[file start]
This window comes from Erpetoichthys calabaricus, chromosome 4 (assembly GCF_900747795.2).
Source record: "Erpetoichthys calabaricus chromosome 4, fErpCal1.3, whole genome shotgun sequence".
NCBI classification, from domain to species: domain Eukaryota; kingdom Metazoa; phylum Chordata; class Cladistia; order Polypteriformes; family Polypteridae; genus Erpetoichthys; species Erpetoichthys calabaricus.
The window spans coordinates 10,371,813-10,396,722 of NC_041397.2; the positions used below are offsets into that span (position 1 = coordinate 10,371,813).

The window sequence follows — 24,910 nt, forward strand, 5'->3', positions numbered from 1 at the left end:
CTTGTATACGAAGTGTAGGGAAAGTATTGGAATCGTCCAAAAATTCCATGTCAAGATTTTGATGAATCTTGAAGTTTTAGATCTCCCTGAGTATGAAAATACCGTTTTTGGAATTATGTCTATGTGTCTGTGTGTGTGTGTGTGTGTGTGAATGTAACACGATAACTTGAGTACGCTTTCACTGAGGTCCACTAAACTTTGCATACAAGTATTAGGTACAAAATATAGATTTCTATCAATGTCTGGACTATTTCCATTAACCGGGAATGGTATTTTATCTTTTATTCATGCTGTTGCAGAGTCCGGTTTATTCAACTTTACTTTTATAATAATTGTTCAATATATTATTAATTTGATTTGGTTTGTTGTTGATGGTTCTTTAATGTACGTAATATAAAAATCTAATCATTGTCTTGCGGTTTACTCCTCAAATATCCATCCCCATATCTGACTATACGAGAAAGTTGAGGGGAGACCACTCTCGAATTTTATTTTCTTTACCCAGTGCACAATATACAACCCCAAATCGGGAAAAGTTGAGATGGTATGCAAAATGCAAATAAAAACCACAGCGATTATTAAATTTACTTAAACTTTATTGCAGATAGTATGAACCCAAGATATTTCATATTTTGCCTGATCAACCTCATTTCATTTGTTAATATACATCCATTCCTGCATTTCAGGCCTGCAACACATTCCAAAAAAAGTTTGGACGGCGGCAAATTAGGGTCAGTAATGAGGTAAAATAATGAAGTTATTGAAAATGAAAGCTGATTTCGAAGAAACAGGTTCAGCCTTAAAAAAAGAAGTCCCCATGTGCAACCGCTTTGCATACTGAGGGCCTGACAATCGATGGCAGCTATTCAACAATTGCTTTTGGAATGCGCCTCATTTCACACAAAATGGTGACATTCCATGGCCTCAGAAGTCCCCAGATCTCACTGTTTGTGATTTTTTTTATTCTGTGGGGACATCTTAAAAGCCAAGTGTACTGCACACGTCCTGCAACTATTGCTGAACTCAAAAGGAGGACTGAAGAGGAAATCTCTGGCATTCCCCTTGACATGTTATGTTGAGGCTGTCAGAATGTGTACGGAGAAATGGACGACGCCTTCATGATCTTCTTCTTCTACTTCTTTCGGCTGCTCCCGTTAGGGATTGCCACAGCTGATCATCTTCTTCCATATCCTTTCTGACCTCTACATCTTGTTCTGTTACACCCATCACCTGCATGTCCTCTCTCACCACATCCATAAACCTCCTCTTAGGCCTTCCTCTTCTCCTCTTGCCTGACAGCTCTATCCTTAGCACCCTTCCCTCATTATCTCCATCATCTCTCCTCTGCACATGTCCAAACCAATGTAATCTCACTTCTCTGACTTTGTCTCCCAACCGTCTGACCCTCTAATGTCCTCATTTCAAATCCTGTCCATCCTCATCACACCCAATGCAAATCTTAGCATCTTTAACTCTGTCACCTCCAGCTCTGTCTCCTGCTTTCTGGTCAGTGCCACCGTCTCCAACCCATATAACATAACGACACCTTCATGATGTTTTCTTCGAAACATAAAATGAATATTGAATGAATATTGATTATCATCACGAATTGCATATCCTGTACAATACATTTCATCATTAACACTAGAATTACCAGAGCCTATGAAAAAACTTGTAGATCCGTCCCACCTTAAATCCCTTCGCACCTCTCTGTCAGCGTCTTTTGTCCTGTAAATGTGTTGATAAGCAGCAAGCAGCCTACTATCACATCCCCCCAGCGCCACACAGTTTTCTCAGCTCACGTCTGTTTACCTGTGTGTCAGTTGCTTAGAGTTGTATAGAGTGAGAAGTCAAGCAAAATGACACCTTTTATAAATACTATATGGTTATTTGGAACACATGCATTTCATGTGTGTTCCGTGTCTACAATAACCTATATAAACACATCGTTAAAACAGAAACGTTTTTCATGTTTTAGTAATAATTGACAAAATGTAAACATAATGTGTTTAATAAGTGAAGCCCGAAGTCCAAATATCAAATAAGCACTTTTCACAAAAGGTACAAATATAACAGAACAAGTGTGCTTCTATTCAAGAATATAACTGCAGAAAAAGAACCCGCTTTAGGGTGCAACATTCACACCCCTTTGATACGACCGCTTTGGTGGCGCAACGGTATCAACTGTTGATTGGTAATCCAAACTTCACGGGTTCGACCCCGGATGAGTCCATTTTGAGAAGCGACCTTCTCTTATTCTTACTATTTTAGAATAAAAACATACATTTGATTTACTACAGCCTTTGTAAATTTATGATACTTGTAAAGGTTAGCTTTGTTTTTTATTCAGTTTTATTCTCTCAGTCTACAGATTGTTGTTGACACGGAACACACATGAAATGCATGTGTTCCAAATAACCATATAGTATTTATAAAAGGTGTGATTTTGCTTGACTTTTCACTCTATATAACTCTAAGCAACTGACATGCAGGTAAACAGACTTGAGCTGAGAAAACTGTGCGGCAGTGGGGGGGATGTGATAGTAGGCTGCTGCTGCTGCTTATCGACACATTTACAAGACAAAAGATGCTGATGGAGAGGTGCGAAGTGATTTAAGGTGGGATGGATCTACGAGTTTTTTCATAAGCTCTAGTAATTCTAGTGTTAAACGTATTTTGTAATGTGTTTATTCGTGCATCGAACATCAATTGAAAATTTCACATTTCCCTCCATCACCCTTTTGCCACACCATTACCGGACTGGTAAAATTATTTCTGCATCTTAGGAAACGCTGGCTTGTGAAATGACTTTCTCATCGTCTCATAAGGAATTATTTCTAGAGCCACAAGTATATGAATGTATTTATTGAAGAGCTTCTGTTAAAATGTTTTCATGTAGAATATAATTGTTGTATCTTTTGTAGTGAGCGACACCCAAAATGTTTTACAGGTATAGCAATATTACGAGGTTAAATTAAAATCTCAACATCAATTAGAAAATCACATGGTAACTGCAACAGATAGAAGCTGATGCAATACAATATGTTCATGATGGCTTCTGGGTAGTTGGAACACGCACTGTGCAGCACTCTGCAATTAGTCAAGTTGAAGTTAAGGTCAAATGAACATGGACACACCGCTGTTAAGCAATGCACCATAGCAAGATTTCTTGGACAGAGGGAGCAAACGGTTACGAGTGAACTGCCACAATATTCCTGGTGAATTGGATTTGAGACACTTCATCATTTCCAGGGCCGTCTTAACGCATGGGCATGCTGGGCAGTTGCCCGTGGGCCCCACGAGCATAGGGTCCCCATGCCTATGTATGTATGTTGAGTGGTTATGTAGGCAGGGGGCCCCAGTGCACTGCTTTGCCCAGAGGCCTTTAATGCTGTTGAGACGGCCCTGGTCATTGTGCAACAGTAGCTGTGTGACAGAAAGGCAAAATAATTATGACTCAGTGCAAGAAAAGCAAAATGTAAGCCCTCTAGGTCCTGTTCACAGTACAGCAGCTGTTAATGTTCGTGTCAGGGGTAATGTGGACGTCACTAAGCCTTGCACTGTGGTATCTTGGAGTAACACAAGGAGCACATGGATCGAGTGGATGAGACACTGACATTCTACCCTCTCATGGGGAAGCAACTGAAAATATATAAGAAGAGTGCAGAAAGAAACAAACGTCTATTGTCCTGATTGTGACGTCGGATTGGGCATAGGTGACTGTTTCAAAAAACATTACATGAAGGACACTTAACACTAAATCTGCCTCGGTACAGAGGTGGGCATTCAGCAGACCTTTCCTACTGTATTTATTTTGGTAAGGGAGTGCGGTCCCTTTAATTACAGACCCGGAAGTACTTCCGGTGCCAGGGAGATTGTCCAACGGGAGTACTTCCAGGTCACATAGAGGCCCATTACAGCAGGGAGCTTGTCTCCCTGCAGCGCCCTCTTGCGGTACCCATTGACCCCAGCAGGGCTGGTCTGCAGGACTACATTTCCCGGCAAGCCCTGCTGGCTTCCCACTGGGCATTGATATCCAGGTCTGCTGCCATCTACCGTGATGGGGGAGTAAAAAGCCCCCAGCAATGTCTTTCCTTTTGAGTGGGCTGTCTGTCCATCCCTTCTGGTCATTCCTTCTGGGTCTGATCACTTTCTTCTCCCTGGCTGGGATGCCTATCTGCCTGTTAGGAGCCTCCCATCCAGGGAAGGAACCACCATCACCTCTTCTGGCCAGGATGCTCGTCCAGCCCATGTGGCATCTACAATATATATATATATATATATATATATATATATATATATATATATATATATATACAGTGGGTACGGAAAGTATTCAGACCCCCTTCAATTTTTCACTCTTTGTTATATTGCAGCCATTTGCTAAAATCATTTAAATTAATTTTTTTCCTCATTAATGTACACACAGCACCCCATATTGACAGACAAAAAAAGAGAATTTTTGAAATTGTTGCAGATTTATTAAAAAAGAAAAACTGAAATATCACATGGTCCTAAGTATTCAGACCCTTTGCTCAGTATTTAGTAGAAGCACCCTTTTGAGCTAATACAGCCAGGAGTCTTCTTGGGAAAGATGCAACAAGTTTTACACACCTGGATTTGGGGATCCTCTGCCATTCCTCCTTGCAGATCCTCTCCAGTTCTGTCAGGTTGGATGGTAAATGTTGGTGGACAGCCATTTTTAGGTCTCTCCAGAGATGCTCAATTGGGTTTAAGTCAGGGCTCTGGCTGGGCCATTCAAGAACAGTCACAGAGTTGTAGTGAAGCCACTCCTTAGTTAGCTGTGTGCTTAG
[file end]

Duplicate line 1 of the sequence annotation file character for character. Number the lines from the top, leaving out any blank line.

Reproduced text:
This window comes from Erpetoichthys calabaricus, chromosome 4 (assembly GCF_900747795.2).